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anonymous

  • 5 years ago

I am not a student or a minor, I just need help with an algebraic percentage problem, can you help?

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  1. Owlfred
    • 5 years ago
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    Hoot! You just asked your first question! Hang tight while I find people to answer it for you. You can thank people who give you good answers by clicking the 'Good Answer' button on the right!

  2. anonymous
    • 5 years ago
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    I am a certified weld inspector, and this is a real world problem.... I have a sum of 385852 pounds of welding wire used last year at different rates of consumption. I need an average consumption of this gross. 148,864 were used at 13.53 pounds per hour, and 236,988 were used at 9.53 pounds per hour

  3. anonymous
    • 5 years ago
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    what would the overall average rate of consumption be for this lot of welding wire?

  4. amistre64
    • 5 years ago
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    given 2 data points; the best solution would be a linear function right?

  5. anonymous
    • 5 years ago
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    I beleive... its been a long time since I have used algebra (sorry)

  6. amistre64
    • 5 years ago
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    if we knew the total hours for last year we might be able to fit it to a quadratic function; or use statistical measures to get a best fit line...

  7. anonymous
    • 5 years ago
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    I know that the different values have to be weighted per their value against the whole

  8. amistre64
    • 5 years ago
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    theres not enough data to get any relevant statistical measurements from tho, weigthed or not... i believe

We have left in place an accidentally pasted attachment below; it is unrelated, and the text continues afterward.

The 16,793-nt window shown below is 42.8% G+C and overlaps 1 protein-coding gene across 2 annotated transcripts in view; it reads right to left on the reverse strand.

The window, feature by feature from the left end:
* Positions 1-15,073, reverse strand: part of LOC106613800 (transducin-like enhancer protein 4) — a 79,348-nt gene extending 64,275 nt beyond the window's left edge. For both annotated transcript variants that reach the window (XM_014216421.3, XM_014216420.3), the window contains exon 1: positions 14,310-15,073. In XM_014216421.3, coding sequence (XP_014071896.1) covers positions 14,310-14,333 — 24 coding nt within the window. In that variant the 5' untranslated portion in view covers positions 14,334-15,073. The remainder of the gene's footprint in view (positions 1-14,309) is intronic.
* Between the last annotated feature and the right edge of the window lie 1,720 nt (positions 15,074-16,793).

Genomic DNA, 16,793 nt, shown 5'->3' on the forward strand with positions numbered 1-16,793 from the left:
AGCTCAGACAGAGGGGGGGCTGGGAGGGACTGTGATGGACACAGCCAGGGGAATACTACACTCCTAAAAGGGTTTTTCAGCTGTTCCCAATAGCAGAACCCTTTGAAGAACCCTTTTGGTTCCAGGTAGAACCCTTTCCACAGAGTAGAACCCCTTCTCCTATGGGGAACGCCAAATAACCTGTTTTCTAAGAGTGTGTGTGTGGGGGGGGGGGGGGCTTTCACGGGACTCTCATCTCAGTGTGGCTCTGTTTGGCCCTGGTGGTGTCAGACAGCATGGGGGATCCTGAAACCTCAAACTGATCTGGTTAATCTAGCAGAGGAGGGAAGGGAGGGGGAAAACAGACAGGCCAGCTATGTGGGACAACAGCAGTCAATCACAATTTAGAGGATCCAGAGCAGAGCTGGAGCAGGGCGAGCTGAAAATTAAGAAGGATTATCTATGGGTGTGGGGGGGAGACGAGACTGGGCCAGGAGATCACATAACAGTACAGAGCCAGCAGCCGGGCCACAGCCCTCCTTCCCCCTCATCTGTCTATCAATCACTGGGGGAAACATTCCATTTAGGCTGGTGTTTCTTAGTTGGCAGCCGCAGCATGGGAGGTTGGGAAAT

9. amistre64
    • 5 years ago
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    we could use the point 0 pounds for 0 hours right?

  10. anonymous
    • 5 years ago
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    we dont need to figure rate, just an overall average of the rate

  11. amistre64
    • 5 years ago
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    the rate of change depends on the type of function that best fits the data... if that function is linear, then we have a line; if its curved then we gotta bend the line to fit...

  12. anonymous
    • 5 years ago
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    Sum = 385852 pounds used at the following rates (to make 100%) 148,864 @ 13.53 pounds per hour, and 236,988 @ 9.53 pounds per hour

  13. anonymous
    • 5 years ago
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    I need an average pounds per hour for the whole 385,852

  14. amistre64
    • 5 years ago
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    When I fit this data to a quadratic I pretty much get this result for x = hours -3466.265785332662 x^2 + 57901.08900977116 x

  15. amistre64
    • 5 years ago
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    if i flip my data for x = pounds I can get one to estimate the whole of 385k

  16. amistre64
    • 5 years ago
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    -5.750456292871241e-10x^2 + 0.00017649192015923025x at an hour output of: -17.514048386364664; which leads me to believe that what im thinking of is quite possibly wrong :)

  17. amistre64
    • 5 years ago
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    but then the rate does increase as the hours drop so it might be an accurate portrayal of the data point

  18. amistre64
    • 5 years ago
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    http://www.wolframalpha.com/input/?i=-5.750456292871241e-10x^2+%2B+0.00017649192015923025x

  19. amistre64
    • 5 years ago
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    its either that or add the data points to each other and /2 to get the midpoint

  20. amistre64
    • 5 years ago
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    148,864 @ 13.53 236,988 @ 9.53 ---------------- (385852 @ 23.06)/2 = (192926 @ 11.53)

  21. anonymous
    • 5 years ago
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    148864 pounds --------------------- = 11002.51 hours 13.53 pounds / hour 236988 pounds --------------------- = 24867.57 hours 9.53 pounds / hour total hours = 11002.51 + 24867.57 = 35870.08 385852 pounds -------------- = 10.756 pounds / hour 35870.08 hours

  22. shadowfiend
    • 5 years ago
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    planechkr, I'll let you click `good answer' for the answer that helped you the most :)

  23. amistre64
    • 5 years ago
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    fiddles looks to be a better interpretation of the information given :)

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